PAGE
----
The health systems of counties have been creaking under the strain of delayed payments, staff shortages, stretched budgets and lack of proper equipment and drugs, prompting strikes every so often.
Currently, healthcare workers in four counties - Nyamira, Kisumu, Vihiga and Bomet - have down their tools after the county governments failed to pay salaries by March 19, the last day of the strike notice issued by the Kenya Medical Practitioners Pharmacists Dentists' Union (KMPDU).
"I'm striking because I think enough is enough... We're underpaid, we are not valued," said Ms Zuwena Sifuna, a nurse at Jaramogi Oginga Odinga Teaching & Referral Hospital (JOOTRH).
"It's over four days, and these counties have not paid the bare minimum of our demands. How do you expect people to work without pay?" asked Ms Sifuna.
Dr Davji Atellah, the KMPDU secretary general, says the affected county governments said they were awaiting disbursements from the Treasury, "but that is their business. The only time healthcare workers will fully resume their duties is when the money hits their bank accounts".
Other counties that had failed to pay, including Mombasa, Taita Taveta, Kisii, Murang'a, Laikipia and Nyeri, caved in and paid their healthcare workers before the strike notice expired.
"It doesn't make sense that we have to issue threats and beg for salaries. How will we have the promotion for healthcare workers, employment, drugs, reagents and equipment when the bare minimum is not met?" he poses.
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The union has been holding solidarity meetings with doctors in the four affected counties since the beginning of the strike.
"We stand in solidarity with the healthcare workers who are bravely standing up for their rights. They're the backbone of our healthcare system, and the government must recognise the critical role they play in our communities," he says.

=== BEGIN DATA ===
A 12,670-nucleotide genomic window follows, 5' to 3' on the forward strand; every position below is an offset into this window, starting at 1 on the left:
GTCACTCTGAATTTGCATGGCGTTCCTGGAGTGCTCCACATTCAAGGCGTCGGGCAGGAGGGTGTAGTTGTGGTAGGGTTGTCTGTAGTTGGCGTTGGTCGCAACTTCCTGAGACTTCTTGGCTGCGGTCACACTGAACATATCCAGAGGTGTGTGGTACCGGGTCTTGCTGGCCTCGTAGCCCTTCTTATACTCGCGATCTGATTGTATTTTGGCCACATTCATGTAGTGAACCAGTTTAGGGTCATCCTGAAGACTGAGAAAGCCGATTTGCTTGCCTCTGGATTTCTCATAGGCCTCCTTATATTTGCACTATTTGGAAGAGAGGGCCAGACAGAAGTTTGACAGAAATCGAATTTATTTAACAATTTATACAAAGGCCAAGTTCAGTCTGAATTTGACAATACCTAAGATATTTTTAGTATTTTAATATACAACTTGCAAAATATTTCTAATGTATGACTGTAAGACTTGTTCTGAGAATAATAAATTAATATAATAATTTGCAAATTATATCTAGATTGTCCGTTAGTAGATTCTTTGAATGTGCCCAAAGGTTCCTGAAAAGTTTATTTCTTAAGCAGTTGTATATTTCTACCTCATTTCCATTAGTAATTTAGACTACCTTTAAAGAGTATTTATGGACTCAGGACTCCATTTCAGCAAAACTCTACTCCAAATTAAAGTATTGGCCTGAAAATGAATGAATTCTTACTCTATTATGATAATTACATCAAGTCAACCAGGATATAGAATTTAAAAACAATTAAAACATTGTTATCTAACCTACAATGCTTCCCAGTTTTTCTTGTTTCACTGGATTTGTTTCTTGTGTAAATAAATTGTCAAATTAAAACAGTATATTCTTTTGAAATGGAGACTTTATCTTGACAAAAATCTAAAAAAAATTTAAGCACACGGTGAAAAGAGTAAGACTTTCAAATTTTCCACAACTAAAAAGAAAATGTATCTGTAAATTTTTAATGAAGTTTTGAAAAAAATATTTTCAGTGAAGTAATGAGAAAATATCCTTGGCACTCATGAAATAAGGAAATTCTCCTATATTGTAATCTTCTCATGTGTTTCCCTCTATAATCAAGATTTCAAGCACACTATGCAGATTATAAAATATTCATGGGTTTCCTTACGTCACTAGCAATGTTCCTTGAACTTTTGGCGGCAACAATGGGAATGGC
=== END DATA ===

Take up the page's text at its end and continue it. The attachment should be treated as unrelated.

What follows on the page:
"We demand that our healthcare workers are fairly remunerated and in a timely manner."
While in Vihiga, KMPDU officials condemned salary delays, victimisation and witch-hunting of doctors. In Kisumu, the union officials called on the government to take immediate action and address all concerns raised by the workers.
"Kenyans deserve better, and it's unfortunate healthcare workers have to withdraw their labour for these issues to be addressed," said Dr Atellah.
"'World over, fair wages and proper compensation are not just a matter of basic decency but essential components of just labour practices that ensure skilled workers are attracted and retained, thus improving the quality of their delivery," said Dr Atella while meeting doctors in Kakamega.
In Kericho, the union leaders condemned unfair employment terms, delayed promotions and non-remittance of statutory deductions.
"We look forward to a favourable outcome, failure to which we shall reconvene to weigh our options, including withdrawal of our skills," said Dr Atellah.